4/16 Easter (Western Christianity)
4/23 Easter (Eastern Christians)
In this most important Christian festival, Christians celebrate the resurrection of Jesus Christ, reflecting their belief that he returned to life after his crucifixion. In contrast to the somber feel of Lent (the 40-day period of penance before Easter) and Good Friday (the commemoration of Christ's death), Easter is profoundly joyous, featuring special foods, songs and traditions. Some more secular Easter customs, such as the Easter egg and the Easter bunny, trace back to pre-Christian fertility festivals of spring.
Recommended reading: Since spring's verdure has always gone hand-in-hand with Easter, it's perhaps fitting that Jane Mossendew joins the earth with Christian liturgy in Thorn,Fire, and Lily: Gardening with God in Lentand Easter (Continuum, May). Also, the new pope offers Journey to Easter: SpiritualReflections for the Lenten Season (Crossroad, Feb. 25).
Passover begins this year at sundown on April 12, when Jews remember the liberation of Israel from Egypt; long ago, a series of miraculous events resulted in Pharaoh permitting Moses to lead his people out of Egyptian slavery and into the promised land. Jews have celebrated Passover for more than 3,000 years, though customs vary from place to place. In Israel, for example, the festival lasts for seven days, but in other parts of the world it is eight. On the first two nights, Jews gather in the home for a ritual meal called a seder, reading from the Haggadah, recounting the Exodus story; In Israel only one seder is celebrated.
Recommended reading: This season brings a paperback edition of Jewish Lights's successful 2003 book The Women's Passover Companion: Women's Reflections on the Festival of Freedom, edited by Sharon Cohen Anisfeld, Tara Mohr and Catherine Spector. For little ones, there's More Than Matzah: A Passover Feast of Fun,Facts, and Activities by Debbie Herman and Ann Koffsky (Barron's, Feb.). And coming this summer: In How This Night Is Different:Stories, young novelist Elisa Albert uses Passover and other Jewish holidays as the backdrop for a collection of short fiction (Free Press, July 10).
40th Anniversary of Haile Selassie's visit to Jamaica (Rastafarianism)
On this date in 1966, Emperor Haile Selassie I of Ethiopia first visited Jamaica and brought hope to many people there. Rastafarians proclaim the divine nature of Haile Selassie, believed to be a direct descendant of King Solomon who will one day bring about the return of all black people to Africa. Today it is unknown how many Rastafarians exist, but their influence has been felt widely in the West Indies and in urban areas around the world, especially through reggae music, which originated in Rasta celebrations and was popularized by practitioner Bob Marley.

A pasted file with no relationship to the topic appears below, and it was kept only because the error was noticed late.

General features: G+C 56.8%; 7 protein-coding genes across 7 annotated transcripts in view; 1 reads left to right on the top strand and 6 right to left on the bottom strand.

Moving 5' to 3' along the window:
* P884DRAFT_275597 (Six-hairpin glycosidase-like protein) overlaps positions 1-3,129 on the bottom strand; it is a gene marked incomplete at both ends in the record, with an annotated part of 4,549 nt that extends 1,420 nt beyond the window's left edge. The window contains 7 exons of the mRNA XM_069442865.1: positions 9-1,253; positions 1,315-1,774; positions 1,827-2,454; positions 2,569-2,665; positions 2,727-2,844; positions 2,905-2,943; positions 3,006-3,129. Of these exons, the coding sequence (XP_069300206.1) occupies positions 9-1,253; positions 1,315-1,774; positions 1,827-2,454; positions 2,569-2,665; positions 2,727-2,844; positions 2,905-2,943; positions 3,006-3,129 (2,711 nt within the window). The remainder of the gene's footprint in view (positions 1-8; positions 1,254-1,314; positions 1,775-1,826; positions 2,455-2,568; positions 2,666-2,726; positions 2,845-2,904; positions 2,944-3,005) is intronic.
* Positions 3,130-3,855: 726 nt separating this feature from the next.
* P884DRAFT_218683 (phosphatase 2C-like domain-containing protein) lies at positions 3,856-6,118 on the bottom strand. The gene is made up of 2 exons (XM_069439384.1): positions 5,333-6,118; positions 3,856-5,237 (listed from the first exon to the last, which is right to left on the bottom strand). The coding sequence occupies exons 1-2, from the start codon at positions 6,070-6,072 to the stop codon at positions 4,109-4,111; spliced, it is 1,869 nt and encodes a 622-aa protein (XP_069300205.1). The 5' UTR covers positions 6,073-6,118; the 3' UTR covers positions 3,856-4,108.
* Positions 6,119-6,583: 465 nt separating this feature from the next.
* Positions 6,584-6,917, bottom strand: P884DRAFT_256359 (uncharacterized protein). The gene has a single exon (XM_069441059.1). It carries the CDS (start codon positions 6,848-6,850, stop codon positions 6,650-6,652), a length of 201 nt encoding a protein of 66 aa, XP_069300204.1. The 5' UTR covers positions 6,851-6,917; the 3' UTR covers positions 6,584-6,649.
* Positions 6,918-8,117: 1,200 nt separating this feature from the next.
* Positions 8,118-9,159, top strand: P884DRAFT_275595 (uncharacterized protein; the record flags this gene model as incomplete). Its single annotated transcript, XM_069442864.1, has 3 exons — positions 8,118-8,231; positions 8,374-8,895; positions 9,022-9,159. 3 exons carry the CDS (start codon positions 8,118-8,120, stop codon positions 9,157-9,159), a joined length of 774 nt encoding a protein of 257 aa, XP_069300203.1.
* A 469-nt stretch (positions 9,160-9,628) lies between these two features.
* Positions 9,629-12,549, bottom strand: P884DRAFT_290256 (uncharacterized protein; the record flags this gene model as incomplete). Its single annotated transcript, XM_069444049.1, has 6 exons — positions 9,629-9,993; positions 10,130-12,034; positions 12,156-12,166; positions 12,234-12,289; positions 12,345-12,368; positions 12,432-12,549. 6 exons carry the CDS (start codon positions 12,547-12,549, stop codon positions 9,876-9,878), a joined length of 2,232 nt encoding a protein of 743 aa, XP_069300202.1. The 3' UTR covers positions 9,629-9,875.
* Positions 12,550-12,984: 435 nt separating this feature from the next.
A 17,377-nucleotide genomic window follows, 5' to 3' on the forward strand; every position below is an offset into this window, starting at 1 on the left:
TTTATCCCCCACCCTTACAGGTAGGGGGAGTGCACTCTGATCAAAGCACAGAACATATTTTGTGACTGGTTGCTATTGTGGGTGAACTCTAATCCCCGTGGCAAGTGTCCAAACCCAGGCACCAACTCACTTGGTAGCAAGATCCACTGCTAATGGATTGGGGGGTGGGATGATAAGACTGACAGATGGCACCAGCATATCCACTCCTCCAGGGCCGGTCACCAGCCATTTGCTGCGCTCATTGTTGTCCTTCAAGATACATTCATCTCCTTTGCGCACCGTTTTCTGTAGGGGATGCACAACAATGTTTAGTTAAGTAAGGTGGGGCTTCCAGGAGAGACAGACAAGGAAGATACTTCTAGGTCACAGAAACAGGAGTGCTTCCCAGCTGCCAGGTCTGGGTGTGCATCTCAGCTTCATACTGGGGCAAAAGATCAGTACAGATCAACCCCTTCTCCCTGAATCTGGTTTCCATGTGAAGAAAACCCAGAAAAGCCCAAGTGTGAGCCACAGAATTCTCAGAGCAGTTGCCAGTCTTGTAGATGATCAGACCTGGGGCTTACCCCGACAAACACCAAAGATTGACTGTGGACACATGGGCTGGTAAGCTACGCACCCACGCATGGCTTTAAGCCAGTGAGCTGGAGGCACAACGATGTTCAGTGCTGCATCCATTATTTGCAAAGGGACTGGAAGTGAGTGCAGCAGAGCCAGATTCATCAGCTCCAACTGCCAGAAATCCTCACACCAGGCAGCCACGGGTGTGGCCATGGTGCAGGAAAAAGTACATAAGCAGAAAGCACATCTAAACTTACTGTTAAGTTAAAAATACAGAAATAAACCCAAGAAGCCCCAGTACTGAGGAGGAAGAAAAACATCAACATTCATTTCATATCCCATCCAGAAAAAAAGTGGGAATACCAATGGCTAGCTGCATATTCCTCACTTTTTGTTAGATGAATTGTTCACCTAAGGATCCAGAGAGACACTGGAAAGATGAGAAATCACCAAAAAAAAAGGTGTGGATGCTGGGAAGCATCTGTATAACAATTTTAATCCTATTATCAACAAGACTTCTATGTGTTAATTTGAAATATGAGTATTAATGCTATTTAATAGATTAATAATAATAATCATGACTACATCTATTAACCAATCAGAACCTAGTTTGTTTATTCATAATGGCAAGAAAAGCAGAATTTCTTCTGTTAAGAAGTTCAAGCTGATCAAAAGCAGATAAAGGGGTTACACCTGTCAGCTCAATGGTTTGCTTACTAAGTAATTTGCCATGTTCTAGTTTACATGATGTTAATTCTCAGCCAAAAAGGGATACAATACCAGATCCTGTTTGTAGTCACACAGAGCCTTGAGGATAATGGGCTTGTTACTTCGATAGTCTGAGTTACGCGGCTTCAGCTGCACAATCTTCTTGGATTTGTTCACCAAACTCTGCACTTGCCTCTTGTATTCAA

Recommended reading: There is a dearth of objective and accessible books on Rastafarianism, with some regarding it as little more than a historical footnote. Other treatments, mostly written by those within the fold, are primarily apologetic works in the movement's defense. One book that bridges the gap is French journalist Helene Lee's The First Rasta: Leonard Howell and theRise of Rastafarianism (Lawrence Hill Books, 2004), a well-received biography of the movement's understudied founder.
Wesak/Buddha Day (Buddhism)
Celebrated at the full moon each May, Wesak (also called Vesak) is the most important of all the Buddhist festivals. It commemorates not only the Buddha's birthday, but sometimes also his death, reflecting the wheel of life in Buddhism. The festival features special prayers, chanting, processionals, and rituals like bathing the Buddha and making offerings to the Buddha. For laypeople, Wesak is an opportunity to show generosity to monks and to honor those who are following Buddha on the path to Enlightenment.
Recommended reading: Stephen Asma's The Gods Drink Whiskey: Stumbling Toward Enlightenment in the Land of the Tattered Buddha—part memoir, part Cambodian travel guide, and part spiritual wisdom—explores grassroots Theravada Buddhism as it is experienced by ordinary people (Harper San Francisco, May).